Last week in my post of NYRB's colorless list for U.S. kids, I described how NYRB's Children's Collection list of seventy books contains none by latinos. Should we expect something more intelligent from "the premier literary-intellectual magazine in the English language" in the U.S.?
"Our children's series (like our Classics series for adults) resurrects out-of-print works of interest and merit—and thus can't help but partially reproduce publishing sins of the past.
"We're only a small group of people and want to hear from a broader swath and really do rely on readers, booksellers, librarians, etc. If you have suggestions for previously published books of any sort we would very much like to hear them. You can send them to me.
Sara Kramer, New York Review of Books"
Ms. Kramer's offer isn't addressed only to me and La Bloga. It's a message to all readers, authors and publishers of latino children's lit. Send her your suggestions, maybe explaining why a book should be included, it's "credentials" and literary worth. If you're a publisher or author, decide whether you should send her a copy. [Her E-mail, below.]
However, that's not the complete answer to whether the NYRB Children's Collection should add latino (and other) books to its list.
Here's some definitions of "Classic": 1. a. Belonging to the highest rank or class; b. Serving as the established model or standard; c. Having lasting significance or worth; enduring.
BUT, secondary definitions of "Classic" include: 2. a. Adhering or conforming to established standards and principles; b. Of a well-known type; typical; 3. Of or characteristic of the literature, art, and culture of ancient Greece and Rome.
Books by and about latinos might not conform to "established standards and principles," depending on how mainstream-oriented (think, exclusionary) such standards are applied. How well known by mainstream readers does a latino book need to be? Additionally, there are few latino books related to ancient Greece and Rome.
European colonialists who inherited the Greek-Roman traditions were responsible for the destruction of all American libraries in the 16th Century, the reason no archives of children's stories survive to be translated into English, so as to become classics. That damage is irrevocable. Other "sins" can be corrected.
English translations can be included on NYRB list, e.g., The Bears' Famous Invasion of Sicily by Dino Buzzati, originally written in Italian. As they state, "Inevitably literature in translation constitutes a major part of the NYRB Classics series."
Consequently, latino books originally written in Spanish, as well as bilingual editions, could qualify. Books originally published in the 60s and 70s qualify, like two on the NYRB list: He Was There from the Day We Moved in (1968) and The Glassblower’s Children (1973), for instance.
We have reason to expect that NYRB is open to expanding their list. In the words of its editor Robert Silvers last year, "The New York Review was and is a unique opportunity ... to do what one wants on anything in the world. . . . There are no strictures, no limits. Nobody saying you can't do something. No subject, no theme, no idea that can’t be addressed in-depth. . . . That is the nature of the magazine."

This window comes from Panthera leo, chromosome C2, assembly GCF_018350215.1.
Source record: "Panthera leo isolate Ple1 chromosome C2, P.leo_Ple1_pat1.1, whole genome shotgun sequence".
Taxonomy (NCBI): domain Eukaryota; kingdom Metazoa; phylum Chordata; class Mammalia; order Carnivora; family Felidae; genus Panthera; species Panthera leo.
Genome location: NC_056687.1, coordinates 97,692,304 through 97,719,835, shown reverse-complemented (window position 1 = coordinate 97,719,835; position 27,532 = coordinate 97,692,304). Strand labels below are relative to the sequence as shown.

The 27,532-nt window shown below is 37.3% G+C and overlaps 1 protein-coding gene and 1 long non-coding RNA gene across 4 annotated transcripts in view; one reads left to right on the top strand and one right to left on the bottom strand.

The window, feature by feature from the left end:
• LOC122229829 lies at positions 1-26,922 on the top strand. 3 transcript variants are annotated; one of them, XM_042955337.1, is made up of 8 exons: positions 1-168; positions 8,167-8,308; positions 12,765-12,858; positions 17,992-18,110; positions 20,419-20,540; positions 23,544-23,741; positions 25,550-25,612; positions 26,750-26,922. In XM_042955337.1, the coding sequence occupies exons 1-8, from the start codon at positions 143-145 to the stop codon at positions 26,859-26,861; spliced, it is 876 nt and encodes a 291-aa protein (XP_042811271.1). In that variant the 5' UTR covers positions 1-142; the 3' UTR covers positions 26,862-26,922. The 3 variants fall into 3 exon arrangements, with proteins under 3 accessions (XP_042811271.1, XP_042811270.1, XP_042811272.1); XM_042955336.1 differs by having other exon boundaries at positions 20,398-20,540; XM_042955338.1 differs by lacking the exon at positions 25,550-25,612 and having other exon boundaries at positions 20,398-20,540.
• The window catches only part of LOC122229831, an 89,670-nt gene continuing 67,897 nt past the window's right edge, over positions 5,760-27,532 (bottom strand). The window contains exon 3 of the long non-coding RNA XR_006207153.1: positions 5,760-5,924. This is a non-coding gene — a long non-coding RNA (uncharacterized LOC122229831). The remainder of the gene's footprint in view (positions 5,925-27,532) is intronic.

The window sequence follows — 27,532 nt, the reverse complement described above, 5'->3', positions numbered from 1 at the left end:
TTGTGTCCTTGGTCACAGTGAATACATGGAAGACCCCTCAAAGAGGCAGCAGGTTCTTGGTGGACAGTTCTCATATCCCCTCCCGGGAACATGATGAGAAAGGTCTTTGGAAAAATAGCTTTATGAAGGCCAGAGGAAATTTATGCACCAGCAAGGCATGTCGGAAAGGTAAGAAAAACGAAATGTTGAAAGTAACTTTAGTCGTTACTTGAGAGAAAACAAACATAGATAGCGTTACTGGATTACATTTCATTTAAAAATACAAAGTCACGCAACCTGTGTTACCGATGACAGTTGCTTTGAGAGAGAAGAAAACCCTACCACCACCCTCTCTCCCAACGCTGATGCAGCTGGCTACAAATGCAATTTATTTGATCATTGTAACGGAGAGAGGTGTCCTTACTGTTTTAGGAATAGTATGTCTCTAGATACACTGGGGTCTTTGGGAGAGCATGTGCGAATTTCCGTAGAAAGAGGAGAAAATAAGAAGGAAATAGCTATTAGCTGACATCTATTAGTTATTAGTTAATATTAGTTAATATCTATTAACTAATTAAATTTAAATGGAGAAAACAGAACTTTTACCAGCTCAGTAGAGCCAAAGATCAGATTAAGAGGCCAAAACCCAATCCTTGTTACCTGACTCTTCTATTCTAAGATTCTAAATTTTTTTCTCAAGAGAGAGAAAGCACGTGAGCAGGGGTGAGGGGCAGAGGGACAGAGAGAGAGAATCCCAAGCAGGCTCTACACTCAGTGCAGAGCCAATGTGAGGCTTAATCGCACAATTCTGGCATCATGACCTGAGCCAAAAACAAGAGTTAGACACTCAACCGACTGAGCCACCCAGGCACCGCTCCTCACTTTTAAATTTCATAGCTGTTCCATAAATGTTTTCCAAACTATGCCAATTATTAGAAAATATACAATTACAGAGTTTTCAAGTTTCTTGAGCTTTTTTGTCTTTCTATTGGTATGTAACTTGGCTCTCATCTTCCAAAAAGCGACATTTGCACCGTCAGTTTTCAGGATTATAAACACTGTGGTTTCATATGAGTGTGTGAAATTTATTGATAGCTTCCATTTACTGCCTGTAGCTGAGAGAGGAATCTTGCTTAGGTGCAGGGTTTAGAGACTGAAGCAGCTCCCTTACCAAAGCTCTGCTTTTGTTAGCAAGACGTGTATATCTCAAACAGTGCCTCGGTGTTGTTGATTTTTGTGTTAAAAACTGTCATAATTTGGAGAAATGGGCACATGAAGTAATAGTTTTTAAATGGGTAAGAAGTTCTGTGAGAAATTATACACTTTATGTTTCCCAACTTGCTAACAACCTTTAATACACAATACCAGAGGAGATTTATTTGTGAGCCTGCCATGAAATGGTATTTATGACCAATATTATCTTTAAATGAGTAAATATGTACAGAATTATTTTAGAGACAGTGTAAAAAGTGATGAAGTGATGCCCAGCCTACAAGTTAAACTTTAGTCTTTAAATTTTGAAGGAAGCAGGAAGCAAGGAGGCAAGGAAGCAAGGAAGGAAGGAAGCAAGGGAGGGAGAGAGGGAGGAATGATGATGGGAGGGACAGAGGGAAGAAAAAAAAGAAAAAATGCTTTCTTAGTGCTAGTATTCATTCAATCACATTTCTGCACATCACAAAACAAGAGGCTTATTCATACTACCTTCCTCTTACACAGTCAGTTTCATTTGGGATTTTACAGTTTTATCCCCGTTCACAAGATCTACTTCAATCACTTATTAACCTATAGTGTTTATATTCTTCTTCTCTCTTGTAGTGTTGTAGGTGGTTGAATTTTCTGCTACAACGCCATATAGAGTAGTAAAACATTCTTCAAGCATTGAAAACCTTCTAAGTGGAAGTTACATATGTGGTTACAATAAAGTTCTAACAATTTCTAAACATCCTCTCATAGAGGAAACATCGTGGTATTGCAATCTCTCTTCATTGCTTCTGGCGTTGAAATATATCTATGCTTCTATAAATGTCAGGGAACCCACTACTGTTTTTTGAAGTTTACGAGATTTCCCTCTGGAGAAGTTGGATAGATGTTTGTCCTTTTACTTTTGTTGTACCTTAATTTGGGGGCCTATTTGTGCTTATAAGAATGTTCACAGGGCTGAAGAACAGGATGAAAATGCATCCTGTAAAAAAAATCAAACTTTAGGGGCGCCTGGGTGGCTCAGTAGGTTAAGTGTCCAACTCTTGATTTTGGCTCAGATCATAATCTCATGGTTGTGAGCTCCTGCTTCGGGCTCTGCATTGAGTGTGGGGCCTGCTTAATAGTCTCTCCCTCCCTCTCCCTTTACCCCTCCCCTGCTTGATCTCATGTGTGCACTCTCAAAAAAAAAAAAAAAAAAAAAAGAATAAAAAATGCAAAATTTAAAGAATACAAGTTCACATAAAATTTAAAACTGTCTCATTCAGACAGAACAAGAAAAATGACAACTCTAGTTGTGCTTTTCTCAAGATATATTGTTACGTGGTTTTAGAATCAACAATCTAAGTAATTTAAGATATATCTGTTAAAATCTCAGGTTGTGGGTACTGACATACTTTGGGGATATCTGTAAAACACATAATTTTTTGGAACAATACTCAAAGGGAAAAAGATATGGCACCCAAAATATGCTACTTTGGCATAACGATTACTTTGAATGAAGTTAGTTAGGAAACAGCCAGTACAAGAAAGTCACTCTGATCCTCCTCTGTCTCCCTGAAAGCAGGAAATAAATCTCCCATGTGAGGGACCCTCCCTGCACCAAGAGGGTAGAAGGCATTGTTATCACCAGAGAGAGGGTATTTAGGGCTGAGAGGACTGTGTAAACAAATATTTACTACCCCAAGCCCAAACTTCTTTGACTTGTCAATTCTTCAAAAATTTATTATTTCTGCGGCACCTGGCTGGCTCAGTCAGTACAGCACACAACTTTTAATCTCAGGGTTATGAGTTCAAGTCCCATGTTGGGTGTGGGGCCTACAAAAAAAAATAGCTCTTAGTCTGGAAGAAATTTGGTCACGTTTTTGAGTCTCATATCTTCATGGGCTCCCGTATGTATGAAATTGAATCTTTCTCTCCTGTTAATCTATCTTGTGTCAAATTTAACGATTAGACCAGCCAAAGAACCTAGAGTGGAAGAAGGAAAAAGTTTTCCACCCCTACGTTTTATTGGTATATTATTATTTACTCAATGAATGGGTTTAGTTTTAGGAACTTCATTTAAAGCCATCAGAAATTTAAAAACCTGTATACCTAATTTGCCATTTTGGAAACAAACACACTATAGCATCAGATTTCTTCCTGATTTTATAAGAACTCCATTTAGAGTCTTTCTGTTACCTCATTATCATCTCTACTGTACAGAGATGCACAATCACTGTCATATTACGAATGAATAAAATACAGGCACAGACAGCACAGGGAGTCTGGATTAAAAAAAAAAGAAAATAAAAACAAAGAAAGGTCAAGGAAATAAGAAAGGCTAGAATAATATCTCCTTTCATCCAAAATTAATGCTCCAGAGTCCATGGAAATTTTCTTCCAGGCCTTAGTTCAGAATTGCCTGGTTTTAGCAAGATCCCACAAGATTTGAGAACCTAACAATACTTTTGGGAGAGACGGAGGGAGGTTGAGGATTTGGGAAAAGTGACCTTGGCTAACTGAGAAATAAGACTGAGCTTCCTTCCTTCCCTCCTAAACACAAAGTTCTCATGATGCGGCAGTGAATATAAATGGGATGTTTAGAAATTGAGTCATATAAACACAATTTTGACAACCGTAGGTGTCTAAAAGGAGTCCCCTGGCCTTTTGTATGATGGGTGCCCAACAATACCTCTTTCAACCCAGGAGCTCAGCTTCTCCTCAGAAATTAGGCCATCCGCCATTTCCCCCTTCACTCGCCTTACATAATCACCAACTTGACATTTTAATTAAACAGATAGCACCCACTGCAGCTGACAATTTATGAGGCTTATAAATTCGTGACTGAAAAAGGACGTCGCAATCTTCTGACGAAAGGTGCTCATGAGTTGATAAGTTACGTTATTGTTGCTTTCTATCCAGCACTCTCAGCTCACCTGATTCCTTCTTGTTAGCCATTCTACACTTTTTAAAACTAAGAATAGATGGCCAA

However, Ms. Kramer of NYRB stated that they can't help "partially reproducing publishing sins of the past." Why not? If they're recognized as "publishing sins," why would an intellectual body aspiring to the caliber of NYRB voluntarily go along with promulgating those sins?
She further elaborates that NYRB "resurrects out-of-print works of interest and merit." That means latino books not out of print yet would not qualify for the list, since NYRB may not pick up the publishing rights. In that case, latino children's books that continue to be reprinted because of their popularity can't expect acquisition by NYRB. I believe that puts certain latino books between the proverbial rock and hard place on meeting such criteria.
The intention of NYRB Children's Collection, among other things, was to "set a new standard for the definition of a classic.” As long as the list excludes American people of color, it would be defining itself with the old, privileged standards. No?
Here's E-mail for addressing to Sara Kramer, New York Review of Books:
nyrbATnybooksDOTcom or webATnybooksDOTcom
nyrbATnybooksDOTcom or webATnybooksDOTcom
I haven't attempted a comprehensive evaluation of problems with NYRB's methodology in determining children's classics. I welcome opinions and viewpoints of others to be posted here as they come in. If you submit books, book ideas or posts directed to NYRB about this, please CC me so that I can reference them or reprint with your permission.
Authors, agents and publishers involved with latino children's books are definitely encouraged to elaborate further--or correct--my points. The invitation is also still open to NRB for their additional response.
Gracias, y es todo, hoy,
Rudy Ch. Garcia
1st Novel - http://www.discarded-dreams.com/
Author FB - rudy.ch.garcia
Twitter - DiscardedDreams